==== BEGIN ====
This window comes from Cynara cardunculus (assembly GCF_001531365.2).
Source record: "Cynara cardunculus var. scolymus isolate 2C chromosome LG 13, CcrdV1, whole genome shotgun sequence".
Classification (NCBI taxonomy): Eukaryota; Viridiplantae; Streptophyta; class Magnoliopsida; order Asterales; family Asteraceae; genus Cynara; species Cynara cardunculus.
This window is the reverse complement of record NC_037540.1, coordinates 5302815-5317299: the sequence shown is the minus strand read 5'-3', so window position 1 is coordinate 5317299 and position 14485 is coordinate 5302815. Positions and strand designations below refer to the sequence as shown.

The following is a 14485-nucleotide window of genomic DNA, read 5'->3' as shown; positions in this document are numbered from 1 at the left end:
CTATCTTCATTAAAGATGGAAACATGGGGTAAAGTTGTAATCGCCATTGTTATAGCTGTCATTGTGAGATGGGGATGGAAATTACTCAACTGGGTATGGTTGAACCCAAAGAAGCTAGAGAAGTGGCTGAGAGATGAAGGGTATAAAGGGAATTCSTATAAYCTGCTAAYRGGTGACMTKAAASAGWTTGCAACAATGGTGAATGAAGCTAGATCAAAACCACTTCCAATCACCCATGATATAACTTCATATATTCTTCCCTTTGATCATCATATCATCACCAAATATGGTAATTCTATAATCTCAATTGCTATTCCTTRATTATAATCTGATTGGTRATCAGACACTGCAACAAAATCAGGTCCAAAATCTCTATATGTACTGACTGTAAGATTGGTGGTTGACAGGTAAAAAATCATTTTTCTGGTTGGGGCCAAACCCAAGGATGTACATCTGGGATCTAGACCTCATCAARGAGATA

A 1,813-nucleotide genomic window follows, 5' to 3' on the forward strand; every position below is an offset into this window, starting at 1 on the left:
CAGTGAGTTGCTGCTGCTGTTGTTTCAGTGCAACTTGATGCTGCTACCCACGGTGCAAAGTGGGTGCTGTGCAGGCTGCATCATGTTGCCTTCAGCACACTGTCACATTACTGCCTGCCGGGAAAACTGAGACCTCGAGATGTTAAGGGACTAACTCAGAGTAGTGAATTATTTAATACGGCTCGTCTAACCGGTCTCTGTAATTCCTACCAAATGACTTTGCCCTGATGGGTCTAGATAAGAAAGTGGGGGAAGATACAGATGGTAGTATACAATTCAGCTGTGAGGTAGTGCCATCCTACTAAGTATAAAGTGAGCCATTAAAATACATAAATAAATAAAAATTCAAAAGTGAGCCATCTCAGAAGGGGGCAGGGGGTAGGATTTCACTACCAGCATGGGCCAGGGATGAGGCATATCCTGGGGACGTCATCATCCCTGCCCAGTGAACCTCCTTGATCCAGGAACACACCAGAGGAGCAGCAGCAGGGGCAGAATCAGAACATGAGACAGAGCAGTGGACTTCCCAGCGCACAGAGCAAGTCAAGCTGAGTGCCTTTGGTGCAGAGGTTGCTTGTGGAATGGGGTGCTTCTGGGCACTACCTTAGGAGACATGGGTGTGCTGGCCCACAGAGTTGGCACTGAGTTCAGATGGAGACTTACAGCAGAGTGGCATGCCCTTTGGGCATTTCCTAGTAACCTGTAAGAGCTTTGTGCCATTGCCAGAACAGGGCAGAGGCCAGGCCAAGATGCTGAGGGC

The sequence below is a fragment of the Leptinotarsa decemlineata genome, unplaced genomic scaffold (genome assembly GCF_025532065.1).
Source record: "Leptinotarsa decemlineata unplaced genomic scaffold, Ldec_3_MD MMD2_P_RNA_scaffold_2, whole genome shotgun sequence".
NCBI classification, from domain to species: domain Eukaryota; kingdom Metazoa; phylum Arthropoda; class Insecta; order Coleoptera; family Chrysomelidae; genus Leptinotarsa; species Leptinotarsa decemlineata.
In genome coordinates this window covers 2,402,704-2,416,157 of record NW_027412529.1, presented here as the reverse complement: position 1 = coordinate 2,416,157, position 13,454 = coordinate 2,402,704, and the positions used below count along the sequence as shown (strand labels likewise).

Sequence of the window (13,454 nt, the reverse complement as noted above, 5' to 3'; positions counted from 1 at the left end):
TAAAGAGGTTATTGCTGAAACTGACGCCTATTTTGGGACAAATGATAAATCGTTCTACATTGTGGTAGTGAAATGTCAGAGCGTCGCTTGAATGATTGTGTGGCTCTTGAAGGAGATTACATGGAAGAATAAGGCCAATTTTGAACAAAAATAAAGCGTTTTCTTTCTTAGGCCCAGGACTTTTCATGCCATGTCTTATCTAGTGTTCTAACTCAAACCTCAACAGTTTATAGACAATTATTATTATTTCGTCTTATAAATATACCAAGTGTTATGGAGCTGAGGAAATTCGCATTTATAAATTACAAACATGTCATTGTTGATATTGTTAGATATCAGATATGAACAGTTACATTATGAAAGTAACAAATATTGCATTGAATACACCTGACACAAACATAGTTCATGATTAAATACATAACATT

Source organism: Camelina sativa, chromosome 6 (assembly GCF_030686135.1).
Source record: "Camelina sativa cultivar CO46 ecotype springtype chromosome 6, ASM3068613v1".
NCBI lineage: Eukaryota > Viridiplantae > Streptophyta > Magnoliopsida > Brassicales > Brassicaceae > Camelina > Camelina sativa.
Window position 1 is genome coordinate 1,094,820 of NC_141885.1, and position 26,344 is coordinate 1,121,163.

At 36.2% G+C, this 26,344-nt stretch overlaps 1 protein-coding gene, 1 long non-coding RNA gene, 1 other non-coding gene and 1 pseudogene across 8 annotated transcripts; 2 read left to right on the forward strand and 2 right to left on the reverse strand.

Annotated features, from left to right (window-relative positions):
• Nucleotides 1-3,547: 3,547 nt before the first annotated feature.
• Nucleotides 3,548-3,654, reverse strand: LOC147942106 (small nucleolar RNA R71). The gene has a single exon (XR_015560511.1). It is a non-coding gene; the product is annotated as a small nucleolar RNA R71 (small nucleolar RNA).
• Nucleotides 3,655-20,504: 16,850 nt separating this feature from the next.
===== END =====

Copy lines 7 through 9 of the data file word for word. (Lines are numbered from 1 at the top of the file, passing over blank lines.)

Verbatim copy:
A 1,813-nucleotide genomic window follows, 5' to 3' on the forward strand; every position below is an offset into this window, starting at 1 on the left:
CAGTGAGTTGCTGCTGCTGTTGTTTCAGTGCAACTTGATGCTGCTACCCACGGTGCAAAGTGGGTGCTGTGCAGGCTGCATCATGTTGCCTTCAGCACACTGTCACATTACTGCCTGCCGGGAAAACTGAGACCTCGAGATGTTAAGGGACTAACTCAGAGTAGTGAATTATTTAATACGGCTCGTCTAACCGGTCTCTGTAATTCCTACCAAATGACTTTGCCCTGATGGGTCTAGATAAGAAAGTGGGGGAAGATACAGATGGTAGTATACAATTCAGCTGTGAGGTAGTGCCATCCTACTAAGTATAAAGTGAGCCATTAAAATACATAAATAAATAAAAATTCAAAAGTGAGCCATCTCAGAAGGGGGCAGGGGGTAGGATTTCACTACCAGCATGGGCCAGGGATGAGGCATATCCTGGGGACGTCATCATCCCTGCCCAGTGAACCTCCTTGATCCAGGAACACACCAGAGGAGCAGCAGCAGGGGCAGAATCAGAACATGAGACAGAGCAGTGGACTTCCCAGCGCACAGAGCAAGTCAAGCTGAGTGCCTTTGGTGCAGAGGTTGCTTGTGGAATGGGGTGCTTCTGGGCACTACCTTAGGAGACATGGGTGTGCTGGCCCACAGAGTTGGCACTGAGTTCAGATGGAGACTTACAGCAGAGTGGCATGCCCTTTGGGCATTTCCTAGTAACCTGTAAGAGCTTTGTGCCATTGCCAGAACAGGGCAGAGGCCAGGCCAAGATGCTGAGGGC

The sequence below is a fragment of the Leptinotarsa decemlineata genome, unplaced genomic scaffold (genome assembly GCF_025532065.1).